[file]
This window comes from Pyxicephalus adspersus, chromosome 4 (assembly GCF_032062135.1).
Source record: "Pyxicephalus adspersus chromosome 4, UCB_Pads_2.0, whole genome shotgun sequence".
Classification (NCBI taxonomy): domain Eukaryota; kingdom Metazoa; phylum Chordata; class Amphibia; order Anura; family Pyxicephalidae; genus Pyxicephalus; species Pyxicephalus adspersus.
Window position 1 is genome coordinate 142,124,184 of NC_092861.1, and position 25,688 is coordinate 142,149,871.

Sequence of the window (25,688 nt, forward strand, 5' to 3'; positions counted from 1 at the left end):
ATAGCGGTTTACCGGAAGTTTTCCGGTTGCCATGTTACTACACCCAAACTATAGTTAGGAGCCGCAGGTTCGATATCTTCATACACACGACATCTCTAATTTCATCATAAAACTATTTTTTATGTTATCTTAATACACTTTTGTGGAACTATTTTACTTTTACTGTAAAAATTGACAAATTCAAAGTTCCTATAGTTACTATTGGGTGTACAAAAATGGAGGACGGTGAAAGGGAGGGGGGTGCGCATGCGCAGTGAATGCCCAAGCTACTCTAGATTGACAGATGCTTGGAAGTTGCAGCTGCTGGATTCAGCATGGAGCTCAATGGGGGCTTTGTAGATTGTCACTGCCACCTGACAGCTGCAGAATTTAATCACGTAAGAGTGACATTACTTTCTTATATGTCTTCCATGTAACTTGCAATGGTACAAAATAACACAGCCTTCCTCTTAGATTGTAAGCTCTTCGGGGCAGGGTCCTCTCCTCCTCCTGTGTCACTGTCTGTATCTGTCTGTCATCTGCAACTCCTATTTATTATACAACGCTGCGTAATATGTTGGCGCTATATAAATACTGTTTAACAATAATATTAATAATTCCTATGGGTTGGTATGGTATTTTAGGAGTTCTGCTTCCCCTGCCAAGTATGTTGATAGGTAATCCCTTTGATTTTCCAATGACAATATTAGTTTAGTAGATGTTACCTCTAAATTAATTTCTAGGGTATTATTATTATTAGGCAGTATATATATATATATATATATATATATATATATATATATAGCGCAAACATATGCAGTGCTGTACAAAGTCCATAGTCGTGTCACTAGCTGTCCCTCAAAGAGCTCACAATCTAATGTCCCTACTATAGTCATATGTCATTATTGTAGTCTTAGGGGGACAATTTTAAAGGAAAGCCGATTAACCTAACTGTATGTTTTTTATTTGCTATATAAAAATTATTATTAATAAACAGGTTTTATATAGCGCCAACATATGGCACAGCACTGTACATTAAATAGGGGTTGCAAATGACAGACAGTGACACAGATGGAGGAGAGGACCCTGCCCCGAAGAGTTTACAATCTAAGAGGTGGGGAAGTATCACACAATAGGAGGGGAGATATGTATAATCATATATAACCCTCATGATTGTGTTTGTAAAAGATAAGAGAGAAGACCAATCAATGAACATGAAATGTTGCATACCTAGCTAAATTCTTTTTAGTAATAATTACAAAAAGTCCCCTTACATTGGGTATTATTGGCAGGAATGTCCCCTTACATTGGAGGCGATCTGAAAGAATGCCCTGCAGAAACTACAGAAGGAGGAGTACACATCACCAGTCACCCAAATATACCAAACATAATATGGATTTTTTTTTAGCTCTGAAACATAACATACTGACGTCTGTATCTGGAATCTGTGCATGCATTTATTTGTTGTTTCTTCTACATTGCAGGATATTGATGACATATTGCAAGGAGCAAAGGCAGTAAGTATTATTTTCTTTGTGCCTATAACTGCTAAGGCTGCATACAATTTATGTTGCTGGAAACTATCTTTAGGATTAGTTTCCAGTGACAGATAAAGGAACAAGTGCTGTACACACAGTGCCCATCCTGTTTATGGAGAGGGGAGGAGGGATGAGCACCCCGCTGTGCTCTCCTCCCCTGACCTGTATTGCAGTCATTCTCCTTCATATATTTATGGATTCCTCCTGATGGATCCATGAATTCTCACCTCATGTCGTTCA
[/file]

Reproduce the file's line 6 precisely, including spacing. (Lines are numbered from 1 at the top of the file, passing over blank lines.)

ATAGCGGTTTACCGGAAGTTTTCCGGTTGCCATGTTACTACACCCAAACTATAGTTAGGAGCCGCAGGTTCGATATCTTCATACACACGACATCTCTAATTTCATCATAAAACTATTTTTTATGTTATCTTAATACACTTTTGTGGAACTATTTTACTTTTACTGTAAAAATTGACAAATTCAAAGTTCCTATAGTTACTATTGGGTGTACAAAAATGGAGGACGGTGAAAGGGAGGGGGGTGCGCATGCGCAGTGAATGCCCAAGCTACTCTAGATTGACAGATGCTTGGAAGTTGCAGCTGCTGGATTCAGCATGGAGCTCAATGGGGGCTTTGTAGATTGTCACTGCCACCTGACAGCTGCAGAATTTAATCACGTAAGAGTGACATTACTTTCTTATATGTCTTCCATGTAACTTGCAATGGTACAAAATAACACAGCCTTCCTCTTAGATTGTAAGCTCTTCGGGGCAGGGTCCTCTCCTCCTCCTGTGTCACTGTCTGTATCTGTCTGTCATCTGCAACTCCTATTTATTATACAACGCTGCGTAATATGTTGGCGCTATATAAATACTGTTTAACAATAATATTAATAATTCCTATGGGTTGGTATGGTATTTTAGGAGTTCTGCTTCCCCTGCCAAGTATGTTGATAGGTAATCCCTTTGATTTTCCAATGACAATATTAGTTTAGTAGATGTTACCTCTAAATTAATTTCTAGGGTATTATTATTATTAGGCAGTATATATATATATATATATATATATATATATATATATATAGCGCAAACATATGCAGTGCTGTACAAAGTCCATAGTCGTGTCACTAGCTGTCCCTCAAAGAGCTCACAATCTAATGTCCCTACTATAGTCATATGTCATTATTGTAGTCTTAGGGGGACAATTTTAAAGGAAAGCCGATTAACCTAACTGTATGTTTTTTATTTGCTATATAAAAATTATTATTAATAAACAGGTTTTATATAGCGCCAACATATGGCACAGCACTGTACATTAAATAGGGGTTGCAAATGACAGACAGTGACACAGATGGAGGAGAGGACCCTGCCCCGAAGAGTTTACAATCTAAGAGGTGGGGAAGTATCACACAATAGGAGGGGAGATATGTATAATCATATATAACCCTCATGATTGTGTTTGTAAAAGATAAGAGAGAAGACCAATCAATGAACATGAAATGTTGCATACCTAGCTAAATTCTTTTTAGTAATAATTACAAAAAGTCCCCTTACATTGGGTATTATTGGCAGGAATGTCCCCTTACATTGGAGGCGATCTGAAAGAATGCCCTGCAGAAACTACAGAAGGAGGAGTACACATCACCAGTCACCCAAATATACCAAACATAATATGGATTTTTTTTTAGCTCTGAAACATAACATACTGACGTCTGTATCTGGAATCTGTGCATGCATTTATTTGTTGTTTCTTCTACATTGCAGGATATTGATGACATATTGCAAGGAGCAAAGGCAGTAAGTATTATTTTCTTTGTGCCTATAACTGCTAAGGCTGCATACAATTTATGTTGCTGGAAACTATCTTTAGGATTAGTTTCCAGTGACAGATAAAGGAACAAGTGCTGTACACACAGTGCCCATCCTGTTTATGGAGAGGGGAGGAGGGATGAGCACCCCGCTGTGCTCTCCTCCCCTGACCTGTATTGCAGTCATTCTCCTTCATATATTTATGGATTCCTCCTGATGGATCCATGAATTCTCACCTCATGTCGTTCA